Marine Job Description

The Marine Corps is a branch of the US military that performs combat and protects the country from foreign threats. Marines engage in a wide variety of activities, ranging from construction to the transportation of materials, and to become one individuals must successfully complete training. Marines work either as enlisted personnel or as officers, and most are employed full time. They often perform their work in foreign countries. There are many opportunities for career advancement.

 

Marine Duties and Responsibilities

The duties carried out by Marines depend on whether they are enlisted personnel or officers. Enlisted personnel are tasked with carrying out military operations, and officers are responsible for overseeing operations and enlisted personnel. Despite these differences, Marines may be asked to carry out the following duties at some point:

Direct Combat

Many Marines work and train in various combat units. Each unit carries out a different combat task, and individuals may operate ships, battle tanks, and other vehicles. They also engage in combat against enemy forces using mortars, guns, and missiles. Members of special forces are usually tasked with carrying out the most complex and difficult combat missions.

Transport and Handle Materials

Some Marines are responsible for loading and unloading military supplies and transporting supplies (such as fuel and water) to various locations. To transport materials, they may be asked to use vehicles, boats, or even aircraft.

Build and Maintain Structures

Structures such as airfields, bridges, and buildings are extremely important during military campaigns, and some Marines are responsible for constructing them and performing maintenance. Some may specialize in electrical wiring or plumbing, and most will operate heavy equipment such as cranes or bulldozers.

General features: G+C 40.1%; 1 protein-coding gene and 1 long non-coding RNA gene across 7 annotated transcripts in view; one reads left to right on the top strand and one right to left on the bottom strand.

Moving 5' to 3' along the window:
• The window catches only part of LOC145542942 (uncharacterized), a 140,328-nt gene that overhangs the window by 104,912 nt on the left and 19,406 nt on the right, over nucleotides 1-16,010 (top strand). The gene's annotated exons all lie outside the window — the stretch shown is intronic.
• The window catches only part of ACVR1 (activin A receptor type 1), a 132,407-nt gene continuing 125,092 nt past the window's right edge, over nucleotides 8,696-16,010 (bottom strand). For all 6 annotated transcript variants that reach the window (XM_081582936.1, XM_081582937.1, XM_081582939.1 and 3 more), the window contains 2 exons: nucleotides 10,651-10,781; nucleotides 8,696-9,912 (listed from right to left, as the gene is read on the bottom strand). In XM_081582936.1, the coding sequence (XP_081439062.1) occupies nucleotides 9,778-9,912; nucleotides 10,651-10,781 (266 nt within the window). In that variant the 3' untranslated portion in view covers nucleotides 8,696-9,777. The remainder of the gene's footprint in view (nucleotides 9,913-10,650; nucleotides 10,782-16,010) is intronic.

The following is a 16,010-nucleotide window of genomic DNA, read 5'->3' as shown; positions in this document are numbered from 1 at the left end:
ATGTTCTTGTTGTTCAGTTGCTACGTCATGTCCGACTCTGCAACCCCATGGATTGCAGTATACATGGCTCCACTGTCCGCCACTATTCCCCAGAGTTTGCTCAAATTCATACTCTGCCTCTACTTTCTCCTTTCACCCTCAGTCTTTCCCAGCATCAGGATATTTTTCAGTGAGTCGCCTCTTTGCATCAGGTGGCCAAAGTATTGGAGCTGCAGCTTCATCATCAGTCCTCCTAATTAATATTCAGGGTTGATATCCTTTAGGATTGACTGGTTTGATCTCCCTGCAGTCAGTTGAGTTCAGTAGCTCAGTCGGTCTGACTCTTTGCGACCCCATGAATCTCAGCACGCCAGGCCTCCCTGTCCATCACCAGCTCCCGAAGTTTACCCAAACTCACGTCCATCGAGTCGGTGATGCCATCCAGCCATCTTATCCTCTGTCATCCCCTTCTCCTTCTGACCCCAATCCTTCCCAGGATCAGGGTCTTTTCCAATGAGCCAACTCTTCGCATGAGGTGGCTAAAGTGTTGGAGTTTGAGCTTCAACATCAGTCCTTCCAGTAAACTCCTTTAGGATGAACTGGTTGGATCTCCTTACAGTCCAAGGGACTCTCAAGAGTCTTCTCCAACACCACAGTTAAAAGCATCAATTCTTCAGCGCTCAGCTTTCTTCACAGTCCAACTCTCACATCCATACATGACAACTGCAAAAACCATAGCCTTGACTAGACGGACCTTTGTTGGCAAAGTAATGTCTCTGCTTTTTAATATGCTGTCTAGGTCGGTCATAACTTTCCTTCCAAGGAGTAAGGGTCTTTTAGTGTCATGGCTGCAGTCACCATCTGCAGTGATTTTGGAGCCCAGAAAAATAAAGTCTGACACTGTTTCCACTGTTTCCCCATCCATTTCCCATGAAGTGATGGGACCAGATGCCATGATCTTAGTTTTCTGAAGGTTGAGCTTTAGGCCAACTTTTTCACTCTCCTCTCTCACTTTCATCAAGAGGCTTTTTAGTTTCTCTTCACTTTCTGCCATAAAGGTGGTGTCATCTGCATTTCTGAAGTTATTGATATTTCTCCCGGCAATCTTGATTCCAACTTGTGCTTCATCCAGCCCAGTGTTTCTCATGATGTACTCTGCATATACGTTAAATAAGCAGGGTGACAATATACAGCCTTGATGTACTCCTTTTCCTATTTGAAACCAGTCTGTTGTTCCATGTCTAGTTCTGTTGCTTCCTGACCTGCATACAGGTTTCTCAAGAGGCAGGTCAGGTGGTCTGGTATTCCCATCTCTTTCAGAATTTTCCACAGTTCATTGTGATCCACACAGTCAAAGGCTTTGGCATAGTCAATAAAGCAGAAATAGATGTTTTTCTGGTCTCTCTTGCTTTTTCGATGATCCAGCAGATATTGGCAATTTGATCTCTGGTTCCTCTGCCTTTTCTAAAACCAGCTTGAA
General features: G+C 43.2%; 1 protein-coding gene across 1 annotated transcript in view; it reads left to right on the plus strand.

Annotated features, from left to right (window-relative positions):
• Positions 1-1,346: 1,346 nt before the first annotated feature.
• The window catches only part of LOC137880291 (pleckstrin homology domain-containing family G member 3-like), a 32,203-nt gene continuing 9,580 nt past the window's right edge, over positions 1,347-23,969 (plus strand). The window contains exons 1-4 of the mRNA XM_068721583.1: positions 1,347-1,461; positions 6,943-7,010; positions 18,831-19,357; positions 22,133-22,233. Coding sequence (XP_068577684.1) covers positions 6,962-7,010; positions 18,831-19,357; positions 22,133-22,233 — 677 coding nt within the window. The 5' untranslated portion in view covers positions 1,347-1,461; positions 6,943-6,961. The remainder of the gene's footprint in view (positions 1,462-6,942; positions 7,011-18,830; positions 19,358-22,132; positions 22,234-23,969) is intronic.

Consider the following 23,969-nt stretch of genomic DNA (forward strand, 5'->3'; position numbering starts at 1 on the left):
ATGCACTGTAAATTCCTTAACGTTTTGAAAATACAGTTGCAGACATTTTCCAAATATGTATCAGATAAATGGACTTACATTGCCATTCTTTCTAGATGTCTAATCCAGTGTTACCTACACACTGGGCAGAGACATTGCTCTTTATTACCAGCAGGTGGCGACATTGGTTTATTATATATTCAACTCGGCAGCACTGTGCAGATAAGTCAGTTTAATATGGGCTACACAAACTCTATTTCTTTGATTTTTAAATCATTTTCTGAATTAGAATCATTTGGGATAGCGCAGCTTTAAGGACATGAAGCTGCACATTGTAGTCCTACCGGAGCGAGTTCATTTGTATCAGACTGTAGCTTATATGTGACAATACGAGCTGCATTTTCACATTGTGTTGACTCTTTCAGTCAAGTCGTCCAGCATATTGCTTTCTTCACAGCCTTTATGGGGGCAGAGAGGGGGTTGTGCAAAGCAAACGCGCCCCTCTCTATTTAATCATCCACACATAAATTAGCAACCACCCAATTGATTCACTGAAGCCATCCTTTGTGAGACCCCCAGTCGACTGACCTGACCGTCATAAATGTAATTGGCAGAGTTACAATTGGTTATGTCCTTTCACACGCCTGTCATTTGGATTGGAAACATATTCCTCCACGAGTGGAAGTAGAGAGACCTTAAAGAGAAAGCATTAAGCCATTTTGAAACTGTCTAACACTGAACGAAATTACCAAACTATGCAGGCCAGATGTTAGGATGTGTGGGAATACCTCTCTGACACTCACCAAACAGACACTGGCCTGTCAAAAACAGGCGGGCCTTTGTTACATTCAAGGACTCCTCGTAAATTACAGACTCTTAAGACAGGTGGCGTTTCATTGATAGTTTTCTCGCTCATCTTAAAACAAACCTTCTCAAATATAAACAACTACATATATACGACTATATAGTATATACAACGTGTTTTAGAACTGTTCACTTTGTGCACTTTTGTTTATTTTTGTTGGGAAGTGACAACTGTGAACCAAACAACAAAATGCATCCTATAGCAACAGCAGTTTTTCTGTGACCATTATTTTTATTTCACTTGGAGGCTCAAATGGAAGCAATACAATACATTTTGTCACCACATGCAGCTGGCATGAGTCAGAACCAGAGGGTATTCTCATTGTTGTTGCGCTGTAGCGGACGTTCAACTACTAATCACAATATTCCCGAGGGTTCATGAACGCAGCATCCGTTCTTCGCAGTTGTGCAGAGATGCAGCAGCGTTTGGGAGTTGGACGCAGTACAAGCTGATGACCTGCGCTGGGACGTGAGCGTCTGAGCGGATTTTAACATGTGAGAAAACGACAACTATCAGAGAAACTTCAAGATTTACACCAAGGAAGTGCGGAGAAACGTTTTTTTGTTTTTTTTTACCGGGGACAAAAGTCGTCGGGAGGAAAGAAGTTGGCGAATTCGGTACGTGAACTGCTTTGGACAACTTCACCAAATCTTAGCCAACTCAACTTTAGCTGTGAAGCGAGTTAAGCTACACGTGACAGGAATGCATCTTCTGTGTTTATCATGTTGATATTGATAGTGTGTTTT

Manage Human Resources

Some Marines work in human resources and perform various administrative tasks. They are charged with recruiting personnel, providing information about job assignments, and placing recruits into appropriate occupations. Training specialists may teach enlisted personnel how to perform their jobs.

Engineer

Many Marines work in engineering fields, and their primary goal is to solve operational problems, compile and interpret data, and operate technical equipment. The information they compile and interpret is usually used to plan military operations.

 

Marine Skills and Qualifications

Those interested in becoming a Marine should be mentally and physically fit and have a strong desire to serve their country. Depending on their role in the Marines, individuals may need to obtain certain certifications. To join the Marines, individuals must have US citizenship and a high school diploma or GED. Additionally, they must be able to obtain security clearance and should have no felony convictions. The military also seeks candidates with the following skills and traits:

  • Physical and mental fitness – prospective Marines must meet certain physical requirements and pass a test to prove they are healthy and capable of performing physical tasks. They must also be mentally stable and capable of withstanding the psychological stress that comes from combat and being in hostile territories. The Marines do not admit anyone over the age of 29 for active-duty service